Warming ocean temperatures, market factors and reduced allowable catch are among the reasons Maine urchin fishermen cited early this year for a decline in the fishery. FILE PHOTO

Fishery regulators ponder how climate change will affect ocean management

BAR HARBOR — Fishery regulators up and down the East Coast met in a series of remote meetings last week to help them address how fishery management needs to evolve to handle an era of climate change in the coming decades.

“We’re likely going to have to approach things differently in order to cope with these new and very uncertain conditions ahead,” said Deirdre Boelke, a fishery analyst with the New England Marine Fisheries Council, at the first meeting, which included participants from several organizations and other members of the fisheries community.

The “East Coast Climate Change Scenario Planning” series was done to rethink how the fisheries are governed, the different structures of management and how the different regulating bodies on the Atlantic coast would collaborate going forward at a time where species may be moving outside of their traditional range.

The organizations behind the meeting included the New England Marine Fisheries Council, the Mid Atlantic Fishery Management Council, the Atlantic States Marine Fisheries Commission, NOAA Fisheries Greater Atlantic Regional Fisheries, Northeast Fisheries Science Center and the South Atlantic Fishery Management Council.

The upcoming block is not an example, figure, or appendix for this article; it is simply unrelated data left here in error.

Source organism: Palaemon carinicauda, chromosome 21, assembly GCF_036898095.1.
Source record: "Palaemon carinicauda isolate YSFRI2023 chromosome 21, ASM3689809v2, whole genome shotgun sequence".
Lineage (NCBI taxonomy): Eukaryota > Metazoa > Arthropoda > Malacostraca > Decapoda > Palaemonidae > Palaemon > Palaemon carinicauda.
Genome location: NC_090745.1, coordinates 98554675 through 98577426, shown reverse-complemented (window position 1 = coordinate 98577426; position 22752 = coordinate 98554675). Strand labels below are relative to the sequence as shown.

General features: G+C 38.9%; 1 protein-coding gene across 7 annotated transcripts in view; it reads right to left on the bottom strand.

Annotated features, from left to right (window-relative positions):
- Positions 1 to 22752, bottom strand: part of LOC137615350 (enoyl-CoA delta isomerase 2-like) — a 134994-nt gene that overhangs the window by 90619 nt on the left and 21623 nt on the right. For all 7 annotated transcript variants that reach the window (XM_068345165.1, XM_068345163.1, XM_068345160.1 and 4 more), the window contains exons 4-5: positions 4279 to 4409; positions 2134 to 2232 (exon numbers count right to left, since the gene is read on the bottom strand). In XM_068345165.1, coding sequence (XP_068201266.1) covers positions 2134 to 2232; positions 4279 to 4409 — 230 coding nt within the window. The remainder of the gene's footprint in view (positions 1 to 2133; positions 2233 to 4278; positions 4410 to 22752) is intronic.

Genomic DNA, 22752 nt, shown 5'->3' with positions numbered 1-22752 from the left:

At the meeting, Sean Lucey, a fisheries biologist with the Northeast Fisheries Science Center, said that in going through different planning scenarios, he wanted attendees to think about how fishery governance and management issues would be affected by climate-driven changes in things such as shifting stocks and distribution of fish.  He also wanted them to develop a set of tools and processes to provide flexible and resilient management strategies for these uncertain times.

Ecologists, seabird experts and other marine managers across the coast relayed some of the impacts they’ve seen locally due to climate change.

“We’re seeing a lot of shifting of some of our fish stocks north and that just brings up a lot of questions about management,” said Julia Byrd, a citizen science program manager at the South Atlantic Fishery Management Council.

Over the next year, the organizations involved in the scenario planning will gather people across the fisheries with the intent to come up with ideas and recommendations. In 2022, the organizations will likely gather to talk about some of the scenarios that were created and then put forward possible recommendations and actions.

Ethan Genter

Ethan Genter

Former reporter for the Ellsworth American and Mount Desert Islander, Ethan covered maritime news and the town of Bar Harbor.
Ethan Genter

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